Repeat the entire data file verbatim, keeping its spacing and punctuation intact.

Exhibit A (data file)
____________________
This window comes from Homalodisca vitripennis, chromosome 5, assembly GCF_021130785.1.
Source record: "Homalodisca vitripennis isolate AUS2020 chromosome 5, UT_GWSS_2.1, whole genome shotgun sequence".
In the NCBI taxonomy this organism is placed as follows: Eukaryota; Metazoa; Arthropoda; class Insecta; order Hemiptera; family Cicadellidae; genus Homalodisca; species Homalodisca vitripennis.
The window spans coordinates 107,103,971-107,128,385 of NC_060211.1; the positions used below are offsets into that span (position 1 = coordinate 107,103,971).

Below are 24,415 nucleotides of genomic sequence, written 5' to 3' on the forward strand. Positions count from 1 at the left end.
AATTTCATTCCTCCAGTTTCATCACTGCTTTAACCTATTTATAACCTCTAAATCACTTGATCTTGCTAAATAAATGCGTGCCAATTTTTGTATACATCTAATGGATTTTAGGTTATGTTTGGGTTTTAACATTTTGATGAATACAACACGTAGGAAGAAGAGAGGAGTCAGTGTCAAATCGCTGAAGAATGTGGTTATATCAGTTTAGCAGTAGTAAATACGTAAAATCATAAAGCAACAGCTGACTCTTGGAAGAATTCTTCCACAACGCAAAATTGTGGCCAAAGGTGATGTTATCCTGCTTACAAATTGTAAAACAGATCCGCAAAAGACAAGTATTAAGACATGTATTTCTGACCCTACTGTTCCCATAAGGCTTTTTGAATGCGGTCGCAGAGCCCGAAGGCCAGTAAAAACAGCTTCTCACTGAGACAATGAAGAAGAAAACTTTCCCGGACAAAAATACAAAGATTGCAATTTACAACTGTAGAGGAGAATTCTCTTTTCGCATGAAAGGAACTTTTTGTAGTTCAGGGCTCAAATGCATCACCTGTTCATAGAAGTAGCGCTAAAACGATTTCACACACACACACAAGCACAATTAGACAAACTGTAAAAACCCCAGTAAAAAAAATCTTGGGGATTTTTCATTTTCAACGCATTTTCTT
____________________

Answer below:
This window comes from Homalodisca vitripennis, chromosome 5, assembly GCF_021130785.1.
Source record: "Homalodisca vitripennis isolate AUS2020 chromosome 5, UT_GWSS_2.1, whole genome shotgun sequence".
In the NCBI taxonomy this organism is placed as follows: Eukaryota; Metazoa; Arthropoda; class Insecta; order Hemiptera; family Cicadellidae; genus Homalodisca; species Homalodisca vitripennis.
The window spans coordinates 107,103,971-107,128,385 of NC_060211.1; the positions used below are offsets into that span (position 1 = coordinate 107,103,971).

Below are 24,415 nucleotides of genomic sequence, written 5' to 3' on the forward strand. Positions count from 1 at the left end.
AATTTCATTCCTCCAGTTTCATCACTGCTTTAACCTATTTATAACCTCTAAATCACTTGATCTTGCTAAATAAATGCGTGCCAATTTTTGTATACATCTAATGGATTTTAGGTTATGTTTGGGTTTTAACATTTTGATGAATACAACACGTAGGAAGAAGAGAGGAGTCAGTGTCAAATCGCTGAAGAATGTGGTTATATCAGTTTAGCAGTAGTAAATACGTAAAATCATAAAGCAACAGCTGACTCTTGGAAGAATTCTTCCACAACGCAAAATTGTGGCCAAAGGTGATGTTATCCTGCTTACAAATTGTAAAACAGATCCGCAAAAGACAAGTATTAAGACATGTATTTCTGACCCTACTGTTCCCATAAGGCTTTTTGAATGCGGTCGCAGAGCCCGAAGGCCAGTAAAAACAGCTTCTCACTGAGACAATGAAGAAGAAAACTTTCCCGGACAAAAATACAAAGATTGCAATTTACAACTGTAGAGGAGAATTCTCTTTTCGCATGAAAGGAACTTTTTGTAGTTCAGGGCTCAAATGCATCACCTGTTCATAGAAGTAGCGCTAAAACGATTTCACACACACACACAAGCACAATTAGACAAACTGTAAAAACCCCAGTAAAAAAAATCTTGGGGATTTTTCATTTTCAACGCATTTTCTT